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Working from home is reported to have many benefits in terms of increased productivity, but many feel that young professionals may be paying a heavy price as they lose out on making important social connections.
The COVID-19 pandemic ushered in a new era of workplace culture. The sudden restrictions and lockdowns made companies shift almost overnight to models where employees could now work from home. Remote working or work-from-home (WFH) models suddenly become the main way the employees would join their organisations, instead of being reserved for a particular subset of employees in certain industries and roles.
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As the COVID-19 pandemic receded on the back of higher vaccination rates, companies announced that they would be calling back employees to the office. From large tech companies to Wall Street institutions and more, employees were being recalled to offices in larger numbers.
But with cases on the rise across Europe once again , nations have started imposing restrictions anew. Amidst what has now become the new normal, many are wondering about the long-term impact of WFH on younger employees.
What can be the adverse effects of WFH?
For young employees, the chance to make important social connections and learn the crucial skills that are needed later during their career are absent when working from home. The lack of interpersonal experience, managerial skills, and osmotic learning can prove to be detrimental for young graduates who are looking to navigate their company’s corporate environment later in their careers.
Many business leaders like Ken Griffin, the Manager and CEO of Citadel LLC, a multinational hedge fund and the largest market maker in the US, have already warned young professionals against the risk of continuing to work from home. “If you are early in your career, you are making a grave mistake not being back at work," Griffin said at the Economic Club of Chicago.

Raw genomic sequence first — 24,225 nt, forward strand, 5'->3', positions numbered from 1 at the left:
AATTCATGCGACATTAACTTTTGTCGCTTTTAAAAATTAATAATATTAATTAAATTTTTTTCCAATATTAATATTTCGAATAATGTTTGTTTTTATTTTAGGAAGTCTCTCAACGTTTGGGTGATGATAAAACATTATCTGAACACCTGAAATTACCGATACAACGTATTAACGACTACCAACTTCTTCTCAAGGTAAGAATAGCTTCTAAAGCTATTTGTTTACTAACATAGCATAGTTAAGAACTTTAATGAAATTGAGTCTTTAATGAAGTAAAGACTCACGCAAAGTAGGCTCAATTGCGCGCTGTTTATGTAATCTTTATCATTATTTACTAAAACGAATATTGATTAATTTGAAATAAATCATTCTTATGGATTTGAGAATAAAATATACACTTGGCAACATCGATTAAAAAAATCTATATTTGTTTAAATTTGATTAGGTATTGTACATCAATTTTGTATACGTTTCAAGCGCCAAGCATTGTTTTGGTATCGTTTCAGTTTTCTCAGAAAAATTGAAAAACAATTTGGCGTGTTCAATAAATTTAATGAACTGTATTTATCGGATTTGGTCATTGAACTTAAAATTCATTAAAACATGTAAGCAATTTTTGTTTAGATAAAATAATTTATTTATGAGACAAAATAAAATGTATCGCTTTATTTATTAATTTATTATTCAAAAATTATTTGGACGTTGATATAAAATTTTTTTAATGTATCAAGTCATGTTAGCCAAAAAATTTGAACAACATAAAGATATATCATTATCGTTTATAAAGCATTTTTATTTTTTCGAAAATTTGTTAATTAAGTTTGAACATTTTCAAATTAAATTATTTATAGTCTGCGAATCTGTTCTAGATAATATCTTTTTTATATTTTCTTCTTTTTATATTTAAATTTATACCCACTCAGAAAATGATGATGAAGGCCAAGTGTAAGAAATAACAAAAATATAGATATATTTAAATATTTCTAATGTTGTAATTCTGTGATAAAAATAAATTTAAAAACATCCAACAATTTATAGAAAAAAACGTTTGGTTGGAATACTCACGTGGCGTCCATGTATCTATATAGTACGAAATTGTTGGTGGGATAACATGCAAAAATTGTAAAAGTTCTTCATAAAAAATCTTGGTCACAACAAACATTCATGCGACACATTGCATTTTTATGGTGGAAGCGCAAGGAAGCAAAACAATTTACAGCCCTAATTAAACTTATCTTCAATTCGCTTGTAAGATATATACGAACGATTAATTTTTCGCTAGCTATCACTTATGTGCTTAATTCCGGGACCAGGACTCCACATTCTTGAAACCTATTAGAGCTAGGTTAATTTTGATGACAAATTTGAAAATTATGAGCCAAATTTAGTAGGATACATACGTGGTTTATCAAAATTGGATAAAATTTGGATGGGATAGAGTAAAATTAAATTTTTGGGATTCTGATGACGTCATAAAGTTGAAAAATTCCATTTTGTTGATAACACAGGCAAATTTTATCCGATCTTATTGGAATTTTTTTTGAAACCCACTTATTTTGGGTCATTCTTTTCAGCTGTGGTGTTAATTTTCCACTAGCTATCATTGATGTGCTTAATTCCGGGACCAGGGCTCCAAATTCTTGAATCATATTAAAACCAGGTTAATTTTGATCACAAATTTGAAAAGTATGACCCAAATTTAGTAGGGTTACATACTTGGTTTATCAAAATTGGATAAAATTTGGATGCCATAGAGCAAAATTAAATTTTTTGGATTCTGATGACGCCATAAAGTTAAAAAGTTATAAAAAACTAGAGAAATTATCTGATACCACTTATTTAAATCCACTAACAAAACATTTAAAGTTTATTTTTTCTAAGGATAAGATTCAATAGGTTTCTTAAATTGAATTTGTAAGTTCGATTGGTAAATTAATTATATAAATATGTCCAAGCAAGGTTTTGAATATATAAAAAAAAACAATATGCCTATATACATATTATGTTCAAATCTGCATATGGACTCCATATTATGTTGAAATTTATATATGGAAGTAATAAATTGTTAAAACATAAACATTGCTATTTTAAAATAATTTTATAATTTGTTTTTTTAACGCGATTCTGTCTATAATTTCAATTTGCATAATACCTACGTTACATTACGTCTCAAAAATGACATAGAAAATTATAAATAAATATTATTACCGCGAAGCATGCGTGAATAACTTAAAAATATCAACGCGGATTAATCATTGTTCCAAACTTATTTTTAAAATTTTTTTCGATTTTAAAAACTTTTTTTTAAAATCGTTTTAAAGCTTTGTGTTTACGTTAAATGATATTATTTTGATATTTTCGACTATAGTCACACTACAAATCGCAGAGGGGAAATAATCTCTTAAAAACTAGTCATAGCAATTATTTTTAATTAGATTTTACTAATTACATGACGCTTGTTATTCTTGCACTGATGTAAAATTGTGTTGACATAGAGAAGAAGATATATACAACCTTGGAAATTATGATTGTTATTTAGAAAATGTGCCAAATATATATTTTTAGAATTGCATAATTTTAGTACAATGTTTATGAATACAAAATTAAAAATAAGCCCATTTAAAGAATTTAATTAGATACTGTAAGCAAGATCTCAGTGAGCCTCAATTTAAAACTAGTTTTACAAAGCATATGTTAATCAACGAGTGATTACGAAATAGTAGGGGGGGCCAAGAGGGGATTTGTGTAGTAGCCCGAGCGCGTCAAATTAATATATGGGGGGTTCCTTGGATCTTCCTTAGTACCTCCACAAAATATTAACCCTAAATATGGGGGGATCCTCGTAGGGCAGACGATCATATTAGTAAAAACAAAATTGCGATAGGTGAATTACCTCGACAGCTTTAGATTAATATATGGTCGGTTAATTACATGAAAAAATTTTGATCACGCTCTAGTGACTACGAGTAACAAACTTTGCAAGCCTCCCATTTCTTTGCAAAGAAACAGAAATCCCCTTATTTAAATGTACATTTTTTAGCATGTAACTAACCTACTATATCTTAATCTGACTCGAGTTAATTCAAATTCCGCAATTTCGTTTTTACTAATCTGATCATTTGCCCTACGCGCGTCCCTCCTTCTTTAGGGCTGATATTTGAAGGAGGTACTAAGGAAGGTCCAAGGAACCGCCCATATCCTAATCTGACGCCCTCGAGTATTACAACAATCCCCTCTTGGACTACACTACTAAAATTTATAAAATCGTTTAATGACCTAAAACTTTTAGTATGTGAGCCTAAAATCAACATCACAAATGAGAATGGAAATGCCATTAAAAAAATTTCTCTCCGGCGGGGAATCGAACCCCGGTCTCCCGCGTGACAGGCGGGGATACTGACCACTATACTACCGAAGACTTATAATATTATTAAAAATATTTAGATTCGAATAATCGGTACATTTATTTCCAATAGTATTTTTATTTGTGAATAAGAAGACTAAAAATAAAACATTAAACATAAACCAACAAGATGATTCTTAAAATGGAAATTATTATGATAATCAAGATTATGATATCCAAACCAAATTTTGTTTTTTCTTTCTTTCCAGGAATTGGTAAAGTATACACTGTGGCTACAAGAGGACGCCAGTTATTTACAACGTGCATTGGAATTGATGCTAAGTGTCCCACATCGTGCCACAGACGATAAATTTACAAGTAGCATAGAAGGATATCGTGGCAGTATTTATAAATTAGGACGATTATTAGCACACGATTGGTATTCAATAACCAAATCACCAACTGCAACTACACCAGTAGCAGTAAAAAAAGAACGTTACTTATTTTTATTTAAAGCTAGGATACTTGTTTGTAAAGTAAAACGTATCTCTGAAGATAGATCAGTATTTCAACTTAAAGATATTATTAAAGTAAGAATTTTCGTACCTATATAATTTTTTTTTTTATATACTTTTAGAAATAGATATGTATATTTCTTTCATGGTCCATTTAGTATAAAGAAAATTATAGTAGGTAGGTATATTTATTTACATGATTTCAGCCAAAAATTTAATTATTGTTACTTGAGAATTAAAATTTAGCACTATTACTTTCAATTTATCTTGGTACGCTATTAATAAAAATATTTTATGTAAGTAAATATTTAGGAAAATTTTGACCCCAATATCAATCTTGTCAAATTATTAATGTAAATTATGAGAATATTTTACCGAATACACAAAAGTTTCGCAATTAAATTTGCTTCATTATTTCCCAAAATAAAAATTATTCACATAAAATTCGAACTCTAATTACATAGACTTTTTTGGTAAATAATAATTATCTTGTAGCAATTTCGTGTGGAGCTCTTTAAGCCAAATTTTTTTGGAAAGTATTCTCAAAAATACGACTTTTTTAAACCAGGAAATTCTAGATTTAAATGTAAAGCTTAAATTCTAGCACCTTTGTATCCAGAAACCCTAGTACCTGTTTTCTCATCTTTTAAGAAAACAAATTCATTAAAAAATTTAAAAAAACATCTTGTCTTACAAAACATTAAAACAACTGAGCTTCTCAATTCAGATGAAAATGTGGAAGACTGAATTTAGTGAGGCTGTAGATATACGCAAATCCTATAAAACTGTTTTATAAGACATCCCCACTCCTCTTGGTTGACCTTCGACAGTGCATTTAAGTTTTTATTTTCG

“It’s incredibly difficult to have the managerial experiences and interpersonal experiences that you need to have to take your career forward in a work-remotely environment. So for our youngest members of our workforce, I’m gravely concerned that the loss of early career development opportunities is going to cost us dearly over the decades to come," he added.
Studies have also shown that remote employees are often passed over for greater career opportunities by managers in favour of employees working from the office.
Benefits of working from home
While companies and corporate leaders are quick to point out the ill effects of remote working, research and employees themselves paint a different picture. A recent study by Harvard Business School Online shows that an overwhelming majority of professionals have experienced advancement and growth -- both on the job and at home -- this year. Earlier this year, Microsoft’s first-annual Work Trend Index, which surveyed 30,000 people from 31 countries, revealed that 73 percent of workers want to be able to work from home after the pandemic.
Many also acknowledge the fact that the true measure of how successful a WFH model is dependent on the trust that an organisation has in its employees as well as the general line of work for employees. Knowledge workers seem to enjoy greater benefits from WFH models, as the importance of collaborative creation is much lower for their fields of work.
The demand for remote working has been so much that professional online network LinkedIn recently rolled out remote, on-site, and hybrid job search features after receiving overwhelming demand for flexible workplace searches in the wake of the COVID-19 pandemic.
With COVID-19 possibly sticking around for years as an endemic threat to countries, the question of remote working will keep cropping up. Companies must recognise the benefits of the model while also establishing systems to aid and assist young professionals who are starting out their careers during these tumultuous times, in order to truly adjust to the situation that they are being presented with.
(Edited by : Shoma Bhattacharjee)